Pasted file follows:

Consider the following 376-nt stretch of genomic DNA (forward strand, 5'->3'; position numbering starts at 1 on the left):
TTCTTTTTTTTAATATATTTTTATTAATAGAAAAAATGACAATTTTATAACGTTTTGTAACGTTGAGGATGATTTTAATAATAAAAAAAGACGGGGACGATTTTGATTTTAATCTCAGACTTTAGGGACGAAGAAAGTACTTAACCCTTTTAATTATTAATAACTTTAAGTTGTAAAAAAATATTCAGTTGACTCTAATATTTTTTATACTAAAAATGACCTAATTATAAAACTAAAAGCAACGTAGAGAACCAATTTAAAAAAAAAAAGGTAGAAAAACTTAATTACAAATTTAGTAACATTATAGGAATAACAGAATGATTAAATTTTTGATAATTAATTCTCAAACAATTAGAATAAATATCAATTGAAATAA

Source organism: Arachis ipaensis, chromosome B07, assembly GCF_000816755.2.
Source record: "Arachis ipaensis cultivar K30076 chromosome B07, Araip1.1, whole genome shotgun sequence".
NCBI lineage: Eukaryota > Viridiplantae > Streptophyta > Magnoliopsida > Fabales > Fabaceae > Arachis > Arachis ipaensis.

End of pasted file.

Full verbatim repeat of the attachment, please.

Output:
Consider the following 376-nt stretch of genomic DNA (forward strand, 5'->3'; position numbering starts at 1 on the left):
TTCTTTTTTTTAATATATTTTTATTAATAGAAAAAATGACAATTTTATAACGTTTTGTAACGTTGAGGATGATTTTAATAATAAAAAAAGACGGGGACGATTTTGATTTTAATCTCAGACTTTAGGGACGAAGAAAGTACTTAACCCTTTTAATTATTAATAACTTTAAGTTGTAAAAAAATATTCAGTTGACTCTAATATTTTTTATACTAAAAATGACCTAATTATAAAACTAAAAGCAACGTAGAGAACCAATTTAAAAAAAAAAAGGTAGAAAAACTTAATTACAAATTTAGTAACATTATAGGAATAACAGAATGATTAAATTTTTGATAATTAATTCTCAAACAATTAGAATAAATATCAATTGAAATAA

Source organism: Arachis ipaensis, chromosome B07, assembly GCF_000816755.2.
Source record: "Arachis ipaensis cultivar K30076 chromosome B07, Araip1.1, whole genome shotgun sequence".
NCBI lineage: Eukaryota > Viridiplantae > Streptophyta > Magnoliopsida > Fabales > Fabaceae > Arachis > Arachis ipaensis.